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Parties Resist Change as New Voter Reforms Take Effect

by Chad Peace, published


For several generations, partisan leaders on both sides of the aisle have manipulated election and districting laws to reduce competition at the ballot box. The result is a political system filled with red and blue districts; a political dialogue that is conducted through ‘left’ and ‘right’ talking points; and, a political culture that discourages compromise.

A truly representative democracy requires that the represented have a meaningful voice in the electoral process. The current state of our American politics is a natural consequence of a system in which only partisan Republican and partisan Democratic voters matter.

But that may all be about to change.

While the media continues to frame the political dialogue in terms of superficial Democrat v. Republican talking points, real political reforms have given a meaningful voice to independent-minded voters in California for the first time. With Proposition 14 and nonpartisan redistricting now in effect, candidates in California must be responsive to all the voters in their district, not just the partisan majority.

There has been relative silence in the public dialogue regarding the potential significant of these changes. This is because the media itself has been absorbed into binary political paradigm.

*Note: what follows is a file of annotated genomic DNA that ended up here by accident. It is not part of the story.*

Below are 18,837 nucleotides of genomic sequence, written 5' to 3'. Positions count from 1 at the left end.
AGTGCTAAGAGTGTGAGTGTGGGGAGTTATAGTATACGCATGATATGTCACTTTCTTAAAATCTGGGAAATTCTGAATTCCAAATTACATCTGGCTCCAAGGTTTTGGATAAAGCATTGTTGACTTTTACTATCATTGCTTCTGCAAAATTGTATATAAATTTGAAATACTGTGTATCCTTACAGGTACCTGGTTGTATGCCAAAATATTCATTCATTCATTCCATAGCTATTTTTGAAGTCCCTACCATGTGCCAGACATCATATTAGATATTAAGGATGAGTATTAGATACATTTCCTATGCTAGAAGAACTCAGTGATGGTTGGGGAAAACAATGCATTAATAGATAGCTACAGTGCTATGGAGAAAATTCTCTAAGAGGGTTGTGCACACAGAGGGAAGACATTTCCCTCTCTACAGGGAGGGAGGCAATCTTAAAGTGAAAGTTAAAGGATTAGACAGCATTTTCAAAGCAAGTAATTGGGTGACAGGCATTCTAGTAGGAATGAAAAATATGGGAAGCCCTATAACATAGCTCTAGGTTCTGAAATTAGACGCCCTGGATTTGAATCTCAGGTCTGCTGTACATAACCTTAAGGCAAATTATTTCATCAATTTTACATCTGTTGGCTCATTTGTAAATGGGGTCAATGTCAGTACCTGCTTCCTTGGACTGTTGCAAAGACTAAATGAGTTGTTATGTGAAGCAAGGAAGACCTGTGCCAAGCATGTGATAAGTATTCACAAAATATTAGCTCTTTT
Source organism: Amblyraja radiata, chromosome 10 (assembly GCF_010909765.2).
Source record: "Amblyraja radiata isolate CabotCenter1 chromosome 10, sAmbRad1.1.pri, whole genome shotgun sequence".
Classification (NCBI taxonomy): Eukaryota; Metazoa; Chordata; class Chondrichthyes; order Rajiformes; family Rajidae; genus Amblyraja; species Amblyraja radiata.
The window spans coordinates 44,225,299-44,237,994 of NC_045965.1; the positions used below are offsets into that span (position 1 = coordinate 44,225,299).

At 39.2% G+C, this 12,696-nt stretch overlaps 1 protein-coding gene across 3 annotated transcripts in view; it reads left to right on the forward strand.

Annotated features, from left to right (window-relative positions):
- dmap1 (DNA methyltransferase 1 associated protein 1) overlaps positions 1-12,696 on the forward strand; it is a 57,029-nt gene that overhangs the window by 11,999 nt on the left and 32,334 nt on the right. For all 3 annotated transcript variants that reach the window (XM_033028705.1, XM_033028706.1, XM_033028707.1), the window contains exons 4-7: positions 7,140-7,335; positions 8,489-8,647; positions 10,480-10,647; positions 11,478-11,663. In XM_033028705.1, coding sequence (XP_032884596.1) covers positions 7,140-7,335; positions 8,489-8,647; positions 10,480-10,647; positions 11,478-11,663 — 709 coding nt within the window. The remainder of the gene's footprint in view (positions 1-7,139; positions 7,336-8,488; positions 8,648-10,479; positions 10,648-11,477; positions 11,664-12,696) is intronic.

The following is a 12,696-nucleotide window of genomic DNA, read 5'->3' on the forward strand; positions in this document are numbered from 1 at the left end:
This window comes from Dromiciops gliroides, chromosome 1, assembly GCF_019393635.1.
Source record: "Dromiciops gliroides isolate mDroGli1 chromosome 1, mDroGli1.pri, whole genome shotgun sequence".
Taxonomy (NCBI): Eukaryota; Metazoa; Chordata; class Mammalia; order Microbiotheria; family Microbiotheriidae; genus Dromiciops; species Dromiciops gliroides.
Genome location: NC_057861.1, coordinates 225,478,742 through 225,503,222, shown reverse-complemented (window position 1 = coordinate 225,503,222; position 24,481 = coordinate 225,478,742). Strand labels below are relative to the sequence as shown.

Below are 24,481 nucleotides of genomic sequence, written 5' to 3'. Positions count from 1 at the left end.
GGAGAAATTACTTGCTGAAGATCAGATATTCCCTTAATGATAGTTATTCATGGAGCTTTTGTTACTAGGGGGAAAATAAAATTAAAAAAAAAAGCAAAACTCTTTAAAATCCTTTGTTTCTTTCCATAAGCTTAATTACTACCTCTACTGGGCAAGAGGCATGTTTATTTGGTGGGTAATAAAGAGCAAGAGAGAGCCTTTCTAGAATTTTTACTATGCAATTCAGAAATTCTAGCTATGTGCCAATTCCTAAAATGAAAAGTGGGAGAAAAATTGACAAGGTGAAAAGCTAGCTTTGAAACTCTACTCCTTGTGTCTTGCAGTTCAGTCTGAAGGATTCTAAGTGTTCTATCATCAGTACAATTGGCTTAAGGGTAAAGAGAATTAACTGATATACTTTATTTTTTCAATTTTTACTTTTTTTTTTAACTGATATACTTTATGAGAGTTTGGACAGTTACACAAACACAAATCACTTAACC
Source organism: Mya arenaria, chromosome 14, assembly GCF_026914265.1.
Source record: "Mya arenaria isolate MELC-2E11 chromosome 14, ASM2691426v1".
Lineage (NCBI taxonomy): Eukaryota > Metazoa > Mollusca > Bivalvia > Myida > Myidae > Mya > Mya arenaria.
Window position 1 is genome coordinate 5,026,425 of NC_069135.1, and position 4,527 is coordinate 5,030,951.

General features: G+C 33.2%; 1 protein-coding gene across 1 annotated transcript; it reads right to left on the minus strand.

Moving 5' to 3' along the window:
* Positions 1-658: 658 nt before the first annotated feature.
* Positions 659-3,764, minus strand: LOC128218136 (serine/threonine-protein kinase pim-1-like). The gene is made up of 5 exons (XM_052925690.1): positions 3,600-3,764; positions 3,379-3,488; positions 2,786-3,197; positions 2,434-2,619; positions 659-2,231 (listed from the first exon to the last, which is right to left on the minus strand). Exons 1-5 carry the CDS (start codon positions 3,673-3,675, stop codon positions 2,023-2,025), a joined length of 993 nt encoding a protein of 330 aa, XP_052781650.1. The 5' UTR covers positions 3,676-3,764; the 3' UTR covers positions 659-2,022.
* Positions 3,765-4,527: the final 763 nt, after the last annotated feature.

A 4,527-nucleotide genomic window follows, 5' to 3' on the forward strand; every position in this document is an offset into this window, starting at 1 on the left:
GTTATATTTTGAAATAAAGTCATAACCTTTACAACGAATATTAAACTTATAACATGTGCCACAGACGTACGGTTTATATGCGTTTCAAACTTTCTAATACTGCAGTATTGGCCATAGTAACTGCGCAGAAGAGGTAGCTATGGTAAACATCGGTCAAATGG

Political news is primarily a distillation of “manufactured” news and talking points orchestrated by each of the two sides. As the two parties have refined their polling and focus group techniques, the political dialogue has increasingly become an artifice. Each Party attempts to maneuver the election cycle narrative toward a theme that will land the majority of voters on their side of a sharply defined simplistic question.

Voter-centric, rather than Party-centric election laws, like California’s new Open Primary, coupled with reforms aimed at increasing competition will, over time, increase independent voter influence and reward candidates and political parties who move away from the polarizing tactics that currently dominate American elections. The Party’s will, of course, continue to resist change. They will fight changes at the ballot box and in courtrooms.

It is only the beginning of the fight. But, the societal changes are irreversible. The political system must ultimately change too. It won’t happen over night. But, it will happen.

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